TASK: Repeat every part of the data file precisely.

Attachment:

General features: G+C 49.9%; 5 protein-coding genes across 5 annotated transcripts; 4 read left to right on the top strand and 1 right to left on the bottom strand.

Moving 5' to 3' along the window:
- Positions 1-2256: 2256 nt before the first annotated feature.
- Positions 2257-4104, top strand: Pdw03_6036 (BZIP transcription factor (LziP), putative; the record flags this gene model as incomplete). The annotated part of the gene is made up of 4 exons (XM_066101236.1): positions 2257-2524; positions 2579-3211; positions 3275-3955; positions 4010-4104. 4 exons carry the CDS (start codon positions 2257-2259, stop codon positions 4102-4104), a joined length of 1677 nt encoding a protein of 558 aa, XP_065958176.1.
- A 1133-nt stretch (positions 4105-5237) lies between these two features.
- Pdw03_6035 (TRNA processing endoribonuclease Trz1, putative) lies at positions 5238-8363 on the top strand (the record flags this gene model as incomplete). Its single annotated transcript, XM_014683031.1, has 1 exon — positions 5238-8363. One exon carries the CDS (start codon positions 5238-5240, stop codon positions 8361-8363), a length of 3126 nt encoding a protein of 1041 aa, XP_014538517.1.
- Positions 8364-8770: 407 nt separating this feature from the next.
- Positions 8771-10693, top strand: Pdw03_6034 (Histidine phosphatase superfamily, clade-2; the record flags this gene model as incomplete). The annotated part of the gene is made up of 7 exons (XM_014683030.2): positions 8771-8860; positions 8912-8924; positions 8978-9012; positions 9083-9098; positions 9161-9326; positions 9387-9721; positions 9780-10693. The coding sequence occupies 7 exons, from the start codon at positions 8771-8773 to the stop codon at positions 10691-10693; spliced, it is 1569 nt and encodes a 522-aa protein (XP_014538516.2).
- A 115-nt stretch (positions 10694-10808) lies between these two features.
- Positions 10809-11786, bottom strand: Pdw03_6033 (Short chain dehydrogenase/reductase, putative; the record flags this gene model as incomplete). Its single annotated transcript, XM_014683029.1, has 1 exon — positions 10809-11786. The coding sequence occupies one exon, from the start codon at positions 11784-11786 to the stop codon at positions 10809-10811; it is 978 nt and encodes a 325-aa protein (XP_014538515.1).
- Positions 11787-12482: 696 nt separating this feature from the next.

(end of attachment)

General features: G+C 49.9%; 5 protein-coding genes across 5 annotated transcripts; 4 read left to right on the top strand and 1 right to left on the bottom strand.

Moving 5' to 3' along the window:
- Positions 1-2256: 2256 nt before the first annotated feature.
- Positions 2257-4104, top strand: Pdw03_6036 (BZIP transcription factor (LziP), putative; the record flags this gene model as incomplete). The annotated part of the gene is made up of 4 exons (XM_066101236.1): positions 2257-2524; positions 2579-3211; positions 3275-3955; positions 4010-4104. 4 exons carry the CDS (start codon positions 2257-2259, stop codon positions 4102-4104), a joined length of 1677 nt encoding a protein of 558 aa, XP_065958176.1.
- A 1133-nt stretch (positions 4105-5237) lies between these two features.
- Pdw03_6035 (TRNA processing endoribonuclease Trz1, putative) lies at positions 5238-8363 on the top strand (the record flags this gene model as incomplete). Its single annotated transcript, XM_014683031.1, has 1 exon — positions 5238-8363. One exon carries the CDS (start codon positions 5238-5240, stop codon positions 8361-8363), a length of 3126 nt encoding a protein of 1041 aa, XP_014538517.1.
- Positions 8364-8770: 407 nt separating this feature from the next.
- Positions 8771-10693, top strand: Pdw03_6034 (Histidine phosphatase superfamily, clade-2; the record flags this gene model as incomplete). The annotated part of the gene is made up of 7 exons (XM_014683030.2): positions 8771-8860; positions 8912-8924; positions 8978-9012; positions 9083-9098; positions 9161-9326; positions 9387-9721; positions 9780-10693. The coding sequence occupies 7 exons, from the start codon at positions 8771-8773 to the stop codon at positions 10691-10693; spliced, it is 1569 nt and encodes a 522-aa protein (XP_014538516.2).
- A 115-nt stretch (positions 10694-10808) lies between these two features.
- Positions 10809-11786, bottom strand: Pdw03_6033 (Short chain dehydrogenase/reductase, putative; the record flags this gene model as incomplete). Its single annotated transcript, XM_014683029.1, has 1 exon — positions 10809-11786. The coding sequence occupies one exon, from the start codon at positions 11784-11786 to the stop codon at positions 10809-10811; it is 978 nt and encodes a 325-aa protein (XP_014538515.1).
- Positions 11787-12482: 696 nt separating this feature from the next.